Although one of the oldest streets, Fargate hardly appears to have cut a conspicuous figure in Sheffield history. It boasts no long roll of distinguished residents, and no catalogue of inspiring buildings.
It was never part of Sheffield’s business district, but reinvented itself to become one of the best shopping streets in Sheffield, the result of street widening in the 1880s.
By the 1920s, Fargate was entering its golden period, described as the ‘street of many windows,’ with pavements packed with shoppers.
“There is a charm about it at all times, early in the morning when trams are disgorging their hundreds of workers, and a few hours later when limousines, jaunty sports models, and cheery old-timers, stream through the centre of Sheffield one after another. It is the happy hunting ground of all shoppers, whether of the leisured class who saunter up and down between the hours of 11am and 1pm, or the busy housewife who finds that afternoons are more convenient and joins the crowd always to be found – especially on Saturday.”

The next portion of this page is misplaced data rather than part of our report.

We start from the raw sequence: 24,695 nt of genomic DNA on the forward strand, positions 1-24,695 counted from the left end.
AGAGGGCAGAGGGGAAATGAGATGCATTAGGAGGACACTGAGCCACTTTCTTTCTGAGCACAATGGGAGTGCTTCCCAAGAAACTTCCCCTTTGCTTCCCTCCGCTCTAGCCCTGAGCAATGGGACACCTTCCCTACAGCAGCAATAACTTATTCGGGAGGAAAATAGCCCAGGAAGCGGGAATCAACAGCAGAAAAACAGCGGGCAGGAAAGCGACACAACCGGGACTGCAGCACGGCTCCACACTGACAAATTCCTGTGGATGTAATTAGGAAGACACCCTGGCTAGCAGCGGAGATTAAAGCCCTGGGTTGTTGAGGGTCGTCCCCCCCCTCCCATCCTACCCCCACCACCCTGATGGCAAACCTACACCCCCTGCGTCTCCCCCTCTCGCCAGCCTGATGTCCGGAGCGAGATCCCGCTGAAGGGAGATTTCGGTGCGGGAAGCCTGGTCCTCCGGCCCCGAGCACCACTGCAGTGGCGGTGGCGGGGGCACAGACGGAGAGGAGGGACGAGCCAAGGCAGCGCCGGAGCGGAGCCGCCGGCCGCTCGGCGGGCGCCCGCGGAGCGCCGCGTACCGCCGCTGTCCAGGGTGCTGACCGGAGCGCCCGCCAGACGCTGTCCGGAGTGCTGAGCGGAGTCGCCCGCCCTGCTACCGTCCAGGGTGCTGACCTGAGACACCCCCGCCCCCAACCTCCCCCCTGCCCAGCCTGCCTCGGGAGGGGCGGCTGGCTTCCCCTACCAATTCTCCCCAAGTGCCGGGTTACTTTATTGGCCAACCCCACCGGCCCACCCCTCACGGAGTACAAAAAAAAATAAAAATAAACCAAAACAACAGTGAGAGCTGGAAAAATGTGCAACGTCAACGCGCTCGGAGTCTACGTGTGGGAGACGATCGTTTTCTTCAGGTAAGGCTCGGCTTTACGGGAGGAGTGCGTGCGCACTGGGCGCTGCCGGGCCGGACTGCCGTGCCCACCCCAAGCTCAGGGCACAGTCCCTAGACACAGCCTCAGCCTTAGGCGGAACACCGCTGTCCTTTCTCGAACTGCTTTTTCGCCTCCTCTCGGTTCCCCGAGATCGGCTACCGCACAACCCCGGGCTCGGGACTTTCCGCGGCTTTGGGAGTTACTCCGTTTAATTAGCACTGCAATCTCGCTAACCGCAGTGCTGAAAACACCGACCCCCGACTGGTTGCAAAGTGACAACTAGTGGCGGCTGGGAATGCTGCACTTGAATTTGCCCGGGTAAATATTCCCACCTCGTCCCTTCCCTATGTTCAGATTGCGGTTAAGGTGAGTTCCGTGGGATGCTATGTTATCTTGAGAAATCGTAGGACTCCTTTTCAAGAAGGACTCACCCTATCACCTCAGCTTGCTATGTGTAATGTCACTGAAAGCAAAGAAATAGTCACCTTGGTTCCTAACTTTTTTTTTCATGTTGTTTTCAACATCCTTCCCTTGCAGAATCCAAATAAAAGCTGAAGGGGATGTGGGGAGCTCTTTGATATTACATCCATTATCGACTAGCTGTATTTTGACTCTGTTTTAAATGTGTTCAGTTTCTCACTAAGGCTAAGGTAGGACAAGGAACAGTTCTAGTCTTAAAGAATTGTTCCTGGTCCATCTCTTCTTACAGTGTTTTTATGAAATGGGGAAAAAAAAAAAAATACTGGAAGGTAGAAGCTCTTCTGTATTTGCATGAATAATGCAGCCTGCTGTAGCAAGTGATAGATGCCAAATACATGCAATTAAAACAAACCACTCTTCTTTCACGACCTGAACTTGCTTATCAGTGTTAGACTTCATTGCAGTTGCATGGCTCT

Fargate became Sheffield’s first pedestrianised street in the 1970s and missed a trick. It was perfect for open-air café culture, but it never materialised. Fargate struggled to charm and was at its best when the pop-up Christmas market appeared.
Then, along came Meadowhall, the internet, pandemic, and lockdowns.
Sheffield’s ‘best’ street is in trouble, empty of workers and shoppers, and vacant shop units growing by the week. All this might change with plans drawn up by Sheffield City Council and the University of Sheffield to change Fargate and High Street into a ‘high-quality place to live, work, and socialise.’
Finally, the mystery of how it came to be called Fargate.
The road was obviously a ‘far gate’ with historians suggesting it was the farthest gate from Sheffield Castle. However, digging into the archives there might be a more plausible explanation.
Back in the 1600s, travellers heading towards the Parish Church (now the Cathedral) crossed a cornfield (Paradise Square) and entered a gate at the corner of what is now the corner of Campo Lane and Paradise Street. The other gate was called the ‘Far Gate,’ at what is now the High Street corner of the Cathedral forecourt, hence the name Fargate.
© 2021 David Poole. All Rights Reserved.